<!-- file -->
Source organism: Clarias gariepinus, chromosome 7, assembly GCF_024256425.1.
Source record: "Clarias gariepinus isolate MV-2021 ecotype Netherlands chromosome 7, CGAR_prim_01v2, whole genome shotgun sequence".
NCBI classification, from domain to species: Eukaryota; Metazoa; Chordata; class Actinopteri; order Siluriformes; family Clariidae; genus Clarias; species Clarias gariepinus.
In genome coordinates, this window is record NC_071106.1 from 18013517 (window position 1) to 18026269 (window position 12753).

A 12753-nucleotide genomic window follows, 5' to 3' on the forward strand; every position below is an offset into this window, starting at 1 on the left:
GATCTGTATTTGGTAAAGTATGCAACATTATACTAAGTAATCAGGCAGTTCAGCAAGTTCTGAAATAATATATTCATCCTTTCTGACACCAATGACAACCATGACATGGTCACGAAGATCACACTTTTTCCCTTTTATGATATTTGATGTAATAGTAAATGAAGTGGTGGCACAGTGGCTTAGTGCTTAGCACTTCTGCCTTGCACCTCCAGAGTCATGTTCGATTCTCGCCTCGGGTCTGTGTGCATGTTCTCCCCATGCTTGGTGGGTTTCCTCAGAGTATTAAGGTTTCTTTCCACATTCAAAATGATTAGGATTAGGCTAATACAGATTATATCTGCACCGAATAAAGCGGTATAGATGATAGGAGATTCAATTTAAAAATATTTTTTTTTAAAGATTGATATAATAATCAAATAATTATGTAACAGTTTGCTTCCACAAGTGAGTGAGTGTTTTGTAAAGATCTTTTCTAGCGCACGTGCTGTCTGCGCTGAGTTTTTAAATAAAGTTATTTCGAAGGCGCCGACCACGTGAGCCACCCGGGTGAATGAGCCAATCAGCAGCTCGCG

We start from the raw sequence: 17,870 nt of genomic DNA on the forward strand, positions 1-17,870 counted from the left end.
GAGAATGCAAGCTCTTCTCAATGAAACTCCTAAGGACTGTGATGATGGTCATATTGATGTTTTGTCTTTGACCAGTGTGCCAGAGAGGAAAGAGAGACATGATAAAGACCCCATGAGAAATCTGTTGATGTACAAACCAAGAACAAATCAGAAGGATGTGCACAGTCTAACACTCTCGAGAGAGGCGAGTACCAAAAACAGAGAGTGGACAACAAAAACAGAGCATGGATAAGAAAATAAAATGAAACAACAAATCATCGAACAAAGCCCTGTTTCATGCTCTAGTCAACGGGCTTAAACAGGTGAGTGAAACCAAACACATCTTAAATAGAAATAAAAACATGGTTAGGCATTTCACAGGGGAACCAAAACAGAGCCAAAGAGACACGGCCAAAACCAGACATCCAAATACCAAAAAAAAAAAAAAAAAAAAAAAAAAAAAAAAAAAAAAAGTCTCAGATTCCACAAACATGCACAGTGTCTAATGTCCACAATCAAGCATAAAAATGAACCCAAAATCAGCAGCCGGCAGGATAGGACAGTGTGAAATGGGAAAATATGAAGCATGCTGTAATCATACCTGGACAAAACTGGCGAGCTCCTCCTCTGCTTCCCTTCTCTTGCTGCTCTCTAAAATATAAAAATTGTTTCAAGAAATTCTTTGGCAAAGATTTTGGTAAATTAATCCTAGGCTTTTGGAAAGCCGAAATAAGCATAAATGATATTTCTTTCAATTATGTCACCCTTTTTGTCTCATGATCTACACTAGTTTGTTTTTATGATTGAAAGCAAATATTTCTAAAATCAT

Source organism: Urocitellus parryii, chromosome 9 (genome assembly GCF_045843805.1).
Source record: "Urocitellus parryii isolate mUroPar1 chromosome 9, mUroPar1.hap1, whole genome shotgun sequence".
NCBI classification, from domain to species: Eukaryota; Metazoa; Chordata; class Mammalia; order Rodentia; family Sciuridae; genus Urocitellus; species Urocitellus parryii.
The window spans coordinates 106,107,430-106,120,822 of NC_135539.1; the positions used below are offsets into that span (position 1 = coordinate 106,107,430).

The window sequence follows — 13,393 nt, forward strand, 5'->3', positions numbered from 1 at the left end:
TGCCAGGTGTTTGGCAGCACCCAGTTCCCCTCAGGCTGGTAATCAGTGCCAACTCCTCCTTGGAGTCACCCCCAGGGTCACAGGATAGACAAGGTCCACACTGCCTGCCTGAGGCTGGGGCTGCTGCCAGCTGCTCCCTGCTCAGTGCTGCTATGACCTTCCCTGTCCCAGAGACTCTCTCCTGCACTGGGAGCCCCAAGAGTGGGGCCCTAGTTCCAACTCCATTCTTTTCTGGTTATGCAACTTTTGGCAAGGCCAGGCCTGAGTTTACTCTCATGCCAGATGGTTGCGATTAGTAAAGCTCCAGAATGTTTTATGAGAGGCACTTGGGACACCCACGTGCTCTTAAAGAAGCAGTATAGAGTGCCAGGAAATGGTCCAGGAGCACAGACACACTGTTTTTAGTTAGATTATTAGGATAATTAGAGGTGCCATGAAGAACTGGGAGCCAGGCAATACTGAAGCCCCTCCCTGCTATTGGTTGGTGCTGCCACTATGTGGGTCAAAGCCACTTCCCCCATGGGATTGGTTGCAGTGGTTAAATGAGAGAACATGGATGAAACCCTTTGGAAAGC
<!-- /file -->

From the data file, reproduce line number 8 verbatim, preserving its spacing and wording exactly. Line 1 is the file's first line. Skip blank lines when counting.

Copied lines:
GAGAATGCAAGCTCTTCTCAATGAAACTCCTAAGGACTGTGATGATGGTCATATTGATGTTTTGTCTTTGACCAGTGTGCCAGAGAGGAAAGAGAGACATGATAAAGACCCCATGAGAAATCTGTTGATGTACAAACCAAGAACAAATCAGAAGGATGTGCACAGTCTAACACTCTCGAGAGAGGCGAGTACCAAAAACAGAGAGTGGACAACAAAAACAGAGCATGGATAAGAAAATAAAATGAAACAACAAATCATCGAACAAAGCCCTGTTTCATGCTCTAGTCAACGGGCTTAAACAGGTGAGTGAAACCAAACACATCTTAAATAGAAATAAAAACATGGTTAGGCATTTCACAGGGGAACCAAAACAGAGCCAAAGAGACACGGCCAAAACCAGACATCCAAATACCAAAAAAAAAAAAAAAAAAAAAAAAAAAAAAAAAAAAAAAGTCTCAGATTCCACAAACATGCACAGTGTCTAATGTCCACAATCAAGCATAAAAATGAACCCAAAATCAGCAGCCGGCAGGATAGGACAGTGTGAAATGGGAAAATATGAAGCATGCTGTAATCATACCTGGACAAAACTGGCGAGCTCCTCCTCTGCTTCCCTTCTCTTGCTGCTCTCTAAAATATAAAAATTGTTTCAAGAAATTCTTTGGCAAAGATTTTGGTAAATTAATCCTAGGCTTTTGGAAAGCCGAAATAAGCATAAATGATATTTCTTTCAATTATGTCACCCTTTTTGTCTCATGATCTACACTAGTTTGTTTTTATGATTGAAAGCAAATATTTCTAAAATCAT